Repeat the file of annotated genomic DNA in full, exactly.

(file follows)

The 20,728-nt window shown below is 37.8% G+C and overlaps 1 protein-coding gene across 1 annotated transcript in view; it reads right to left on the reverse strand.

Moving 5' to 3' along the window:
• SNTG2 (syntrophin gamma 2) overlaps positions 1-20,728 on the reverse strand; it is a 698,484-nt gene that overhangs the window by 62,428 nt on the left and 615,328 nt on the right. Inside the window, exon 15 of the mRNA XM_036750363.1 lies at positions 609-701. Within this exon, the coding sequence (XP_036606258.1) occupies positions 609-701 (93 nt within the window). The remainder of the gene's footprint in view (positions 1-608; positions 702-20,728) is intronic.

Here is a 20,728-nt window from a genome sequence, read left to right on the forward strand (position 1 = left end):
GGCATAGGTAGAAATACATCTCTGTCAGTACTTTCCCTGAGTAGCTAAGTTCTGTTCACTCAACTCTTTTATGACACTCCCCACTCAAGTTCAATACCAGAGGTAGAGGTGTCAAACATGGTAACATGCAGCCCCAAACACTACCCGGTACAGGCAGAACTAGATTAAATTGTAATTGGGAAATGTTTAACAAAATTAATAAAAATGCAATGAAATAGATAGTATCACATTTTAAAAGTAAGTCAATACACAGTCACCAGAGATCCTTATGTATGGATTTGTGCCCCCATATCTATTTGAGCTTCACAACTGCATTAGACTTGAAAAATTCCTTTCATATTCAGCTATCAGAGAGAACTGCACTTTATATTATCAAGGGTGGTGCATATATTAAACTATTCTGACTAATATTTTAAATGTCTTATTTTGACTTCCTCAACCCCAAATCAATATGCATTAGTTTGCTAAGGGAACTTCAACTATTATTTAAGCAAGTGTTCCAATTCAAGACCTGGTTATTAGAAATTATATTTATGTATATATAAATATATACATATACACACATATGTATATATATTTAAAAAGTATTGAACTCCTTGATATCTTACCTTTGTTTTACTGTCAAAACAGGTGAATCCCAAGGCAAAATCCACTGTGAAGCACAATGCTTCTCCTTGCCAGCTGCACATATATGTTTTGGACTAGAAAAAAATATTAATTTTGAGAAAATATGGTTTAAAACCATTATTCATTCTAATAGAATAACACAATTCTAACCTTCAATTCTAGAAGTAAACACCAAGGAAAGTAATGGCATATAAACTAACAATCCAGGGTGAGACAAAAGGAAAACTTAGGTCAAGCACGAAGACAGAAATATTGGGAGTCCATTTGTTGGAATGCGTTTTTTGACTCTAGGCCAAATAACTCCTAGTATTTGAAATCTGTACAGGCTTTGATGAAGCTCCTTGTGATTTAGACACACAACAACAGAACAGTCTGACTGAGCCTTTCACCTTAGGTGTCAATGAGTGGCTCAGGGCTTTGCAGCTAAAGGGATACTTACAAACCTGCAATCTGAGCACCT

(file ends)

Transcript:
The 20,728-nt window shown below is 37.8% G+C and overlaps 1 protein-coding gene across 1 annotated transcript in view; it reads right to left on the reverse strand.

Moving 5' to 3' along the window:
• SNTG2 (syntrophin gamma 2) overlaps positions 1-20,728 on the reverse strand; it is a 698,484-nt gene that overhangs the window by 62,428 nt on the left and 615,328 nt on the right. Inside the window, exon 15 of the mRNA XM_036750363.1 lies at positions 609-701. Within this exon, the coding sequence (XP_036606258.1) occupies positions 609-701 (93 nt within the window). The remainder of the gene's footprint in view (positions 1-608; positions 702-20,728) is intronic.

Here is a 20,728-nt window from a genome sequence, read left to right on the forward strand (position 1 = left end):
GGCATAGGTAGAAATACATCTCTGTCAGTACTTTCCCTGAGTAGCTAAGTTCTGTTCACTCAACTCTTTTATGACACTCCCCACTCAAGTTCAATACCAGAGGTAGAGGTGTCAAACATGGTAACATGCAGCCCCAAACACTACCCGGTACAGGCAGAACTAGATTAAATTGTAATTGGGAAATGTTTAACAAAATTAATAAAAATGCAATGAAATAGATAGTATCACATTTTAAAAGTAAGTCAATACACAGTCACCAGAGATCCTTATGTATGGATTTGTGCCCCCATATCTATTTGAGCTTCACAACTGCATTAGACTTGAAAAATTCCTTTCATATTCAGCTATCAGAGAGAACTGCACTTTATATTATCAAGGGTGGTGCATATATTAAACTATTCTGACTAATATTTTAAATGTCTTATTTTGACTTCCTCAACCCCAAATCAATATGCATTAGTTTGCTAAGGGAACTTCAACTATTATTTAAGCAAGTGTTCCAATTCAAGACCTGGTTATTAGAAATTATATTTATGTATATATAAATATATACATATACACACATATGTATATATATTTAAAAAGTATTGAACTCCTTGATATCTTACCTTTGTTTTACTGTCAAAACAGGTGAATCCCAAGGCAAAATCCACTGTGAAGCACAATGCTTCTCCTTGCCAGCTGCACATATATGTTTTGGACTAGAAAAAAATATTAATTTTGAGAAAATATGGTTTAAAACCATTATTCATTCTAATAGAATAACACAATTCTAACCTTCAATTCTAGAAGTAAACACCAAGGAAAGTAATGGCATATAAACTAACAATCCAGGGTGAGACAAAAGGAAAACTTAGGTCAAGCACGAAGACAGAAATATTGGGAGTCCATTTGTTGGAATGCGTTTTTTGACTCTAGGCCAAATAACTCCTAGTATTTGAAATCTGTACAGGCTTTGATGAAGCTCCTTGTGATTTAGACACACAACAACAGAACAGTCTGACTGAGCCTTTCACCTTAGGTGTCAATGAGTGGCTCAGGGCTTTGCAGCTAAAGGGATACTTACAAACCTGCAATCTGAGCACCT